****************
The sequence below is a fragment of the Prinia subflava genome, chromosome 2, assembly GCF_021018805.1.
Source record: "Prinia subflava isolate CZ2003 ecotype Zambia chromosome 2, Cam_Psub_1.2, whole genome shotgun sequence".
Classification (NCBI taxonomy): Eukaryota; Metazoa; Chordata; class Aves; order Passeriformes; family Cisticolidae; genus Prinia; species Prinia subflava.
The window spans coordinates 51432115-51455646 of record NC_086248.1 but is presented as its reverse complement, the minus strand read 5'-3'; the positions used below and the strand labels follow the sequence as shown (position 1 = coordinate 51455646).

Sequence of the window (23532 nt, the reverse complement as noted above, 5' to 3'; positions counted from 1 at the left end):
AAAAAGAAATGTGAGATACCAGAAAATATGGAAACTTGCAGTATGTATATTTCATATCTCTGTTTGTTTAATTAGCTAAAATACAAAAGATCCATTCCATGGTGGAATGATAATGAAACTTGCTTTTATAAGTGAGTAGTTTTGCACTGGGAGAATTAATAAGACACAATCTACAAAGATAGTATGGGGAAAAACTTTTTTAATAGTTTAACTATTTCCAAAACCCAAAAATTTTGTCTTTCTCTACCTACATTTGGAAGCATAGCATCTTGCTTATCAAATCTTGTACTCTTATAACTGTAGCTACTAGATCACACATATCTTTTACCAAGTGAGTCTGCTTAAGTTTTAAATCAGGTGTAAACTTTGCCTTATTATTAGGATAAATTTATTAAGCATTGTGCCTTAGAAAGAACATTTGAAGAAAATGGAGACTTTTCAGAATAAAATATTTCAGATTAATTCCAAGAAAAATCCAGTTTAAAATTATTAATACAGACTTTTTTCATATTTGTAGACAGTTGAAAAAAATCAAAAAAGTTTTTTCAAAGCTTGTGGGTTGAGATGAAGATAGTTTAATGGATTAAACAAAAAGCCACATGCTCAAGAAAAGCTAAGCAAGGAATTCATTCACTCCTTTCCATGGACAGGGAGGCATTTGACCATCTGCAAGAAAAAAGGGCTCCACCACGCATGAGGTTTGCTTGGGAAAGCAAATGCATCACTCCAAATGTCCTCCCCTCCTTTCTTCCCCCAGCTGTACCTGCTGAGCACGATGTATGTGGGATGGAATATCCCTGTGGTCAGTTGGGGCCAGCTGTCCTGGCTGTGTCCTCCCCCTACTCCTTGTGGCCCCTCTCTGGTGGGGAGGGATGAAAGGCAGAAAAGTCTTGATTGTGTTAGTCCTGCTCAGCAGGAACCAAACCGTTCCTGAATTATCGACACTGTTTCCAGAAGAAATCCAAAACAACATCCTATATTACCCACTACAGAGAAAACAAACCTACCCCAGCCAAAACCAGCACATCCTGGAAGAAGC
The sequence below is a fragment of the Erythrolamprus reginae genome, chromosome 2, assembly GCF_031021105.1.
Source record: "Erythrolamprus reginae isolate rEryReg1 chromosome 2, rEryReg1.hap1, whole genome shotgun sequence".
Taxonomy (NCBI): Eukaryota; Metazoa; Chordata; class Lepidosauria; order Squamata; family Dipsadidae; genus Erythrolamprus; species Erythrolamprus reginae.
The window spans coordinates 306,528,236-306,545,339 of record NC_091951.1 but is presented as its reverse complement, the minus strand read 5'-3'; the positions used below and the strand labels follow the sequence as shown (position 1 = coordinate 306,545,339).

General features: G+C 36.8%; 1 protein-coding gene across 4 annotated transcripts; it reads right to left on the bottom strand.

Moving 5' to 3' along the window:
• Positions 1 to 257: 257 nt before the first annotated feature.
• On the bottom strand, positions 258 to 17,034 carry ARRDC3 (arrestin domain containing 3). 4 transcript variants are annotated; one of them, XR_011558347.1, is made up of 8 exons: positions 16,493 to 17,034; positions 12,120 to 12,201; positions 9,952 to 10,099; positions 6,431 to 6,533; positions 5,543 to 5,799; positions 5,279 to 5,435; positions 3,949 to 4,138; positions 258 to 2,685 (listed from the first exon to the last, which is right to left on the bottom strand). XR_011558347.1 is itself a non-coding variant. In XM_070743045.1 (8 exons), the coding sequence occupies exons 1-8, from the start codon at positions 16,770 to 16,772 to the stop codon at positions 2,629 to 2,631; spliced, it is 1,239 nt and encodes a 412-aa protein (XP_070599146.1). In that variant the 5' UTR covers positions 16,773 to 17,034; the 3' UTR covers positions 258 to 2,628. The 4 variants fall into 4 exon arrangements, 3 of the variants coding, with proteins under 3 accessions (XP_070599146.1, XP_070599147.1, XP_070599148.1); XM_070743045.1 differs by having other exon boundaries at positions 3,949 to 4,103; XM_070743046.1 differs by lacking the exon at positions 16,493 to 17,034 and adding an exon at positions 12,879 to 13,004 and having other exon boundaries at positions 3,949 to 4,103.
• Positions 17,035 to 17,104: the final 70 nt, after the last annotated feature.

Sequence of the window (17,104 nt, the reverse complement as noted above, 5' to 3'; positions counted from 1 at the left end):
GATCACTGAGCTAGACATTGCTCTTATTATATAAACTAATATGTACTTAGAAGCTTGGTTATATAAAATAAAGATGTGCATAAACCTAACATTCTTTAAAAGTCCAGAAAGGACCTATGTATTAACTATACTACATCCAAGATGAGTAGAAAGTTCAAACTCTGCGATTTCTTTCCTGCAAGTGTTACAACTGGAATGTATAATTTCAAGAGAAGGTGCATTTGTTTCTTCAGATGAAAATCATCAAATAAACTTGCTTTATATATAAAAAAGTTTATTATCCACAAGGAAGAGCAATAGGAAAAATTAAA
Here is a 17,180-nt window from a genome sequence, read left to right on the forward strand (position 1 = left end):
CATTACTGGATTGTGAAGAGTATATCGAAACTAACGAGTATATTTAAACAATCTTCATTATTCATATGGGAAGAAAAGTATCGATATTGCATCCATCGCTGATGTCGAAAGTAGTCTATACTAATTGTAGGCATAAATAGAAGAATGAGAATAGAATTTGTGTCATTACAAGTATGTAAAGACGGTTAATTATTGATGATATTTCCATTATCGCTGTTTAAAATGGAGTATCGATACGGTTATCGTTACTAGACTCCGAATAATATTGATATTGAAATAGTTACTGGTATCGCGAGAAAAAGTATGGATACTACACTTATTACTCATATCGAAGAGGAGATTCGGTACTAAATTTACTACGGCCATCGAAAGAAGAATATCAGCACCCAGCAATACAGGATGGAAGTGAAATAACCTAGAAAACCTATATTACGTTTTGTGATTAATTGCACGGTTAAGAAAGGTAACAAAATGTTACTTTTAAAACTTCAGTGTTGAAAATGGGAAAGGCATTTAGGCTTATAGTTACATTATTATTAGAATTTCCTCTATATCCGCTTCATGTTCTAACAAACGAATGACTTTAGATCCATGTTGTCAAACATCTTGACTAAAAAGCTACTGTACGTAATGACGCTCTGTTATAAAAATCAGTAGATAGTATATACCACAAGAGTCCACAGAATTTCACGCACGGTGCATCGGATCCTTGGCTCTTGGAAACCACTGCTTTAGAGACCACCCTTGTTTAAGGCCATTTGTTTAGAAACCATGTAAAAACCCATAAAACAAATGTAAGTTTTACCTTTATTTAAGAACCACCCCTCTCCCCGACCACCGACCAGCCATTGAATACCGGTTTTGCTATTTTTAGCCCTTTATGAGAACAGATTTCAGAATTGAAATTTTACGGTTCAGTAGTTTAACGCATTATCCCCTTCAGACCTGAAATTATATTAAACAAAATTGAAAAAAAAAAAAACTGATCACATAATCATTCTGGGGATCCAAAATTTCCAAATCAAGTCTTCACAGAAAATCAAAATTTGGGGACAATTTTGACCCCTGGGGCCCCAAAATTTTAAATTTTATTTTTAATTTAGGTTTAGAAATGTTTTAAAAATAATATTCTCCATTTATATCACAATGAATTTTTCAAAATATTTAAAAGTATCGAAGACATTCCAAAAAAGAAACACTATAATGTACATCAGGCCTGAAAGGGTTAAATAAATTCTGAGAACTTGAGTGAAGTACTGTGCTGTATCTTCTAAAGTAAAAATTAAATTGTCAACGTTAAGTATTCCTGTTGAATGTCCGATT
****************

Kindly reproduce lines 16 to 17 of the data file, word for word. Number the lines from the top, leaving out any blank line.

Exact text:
Sequence of the window (17,104 nt, the reverse complement as noted above, 5' to 3'; positions counted from 1 at the left end):
GATCACTGAGCTAGACATTGCTCTTATTATATAAACTAATATGTACTTAGAAGCTTGGTTATATAAAATAAAGATGTGCATAAACCTAACATTCTTTAAAAGTCCAGAAAGGACCTATGTATTAACTATACTACATCCAAGATGAGTAGAAAGTTCAAACTCTGCGATTTCTTTCCTGCAAGTGTTACAACTGGAATGTATAATTTCAAGAGAAGGTGCATTTGTTTCTTCAGATGAAAATCATCAAATAAACTTGCTTTATATATAAAAAAGTTTATTATCCACAAGGAAGAGCAATAGGAAAAATTAAA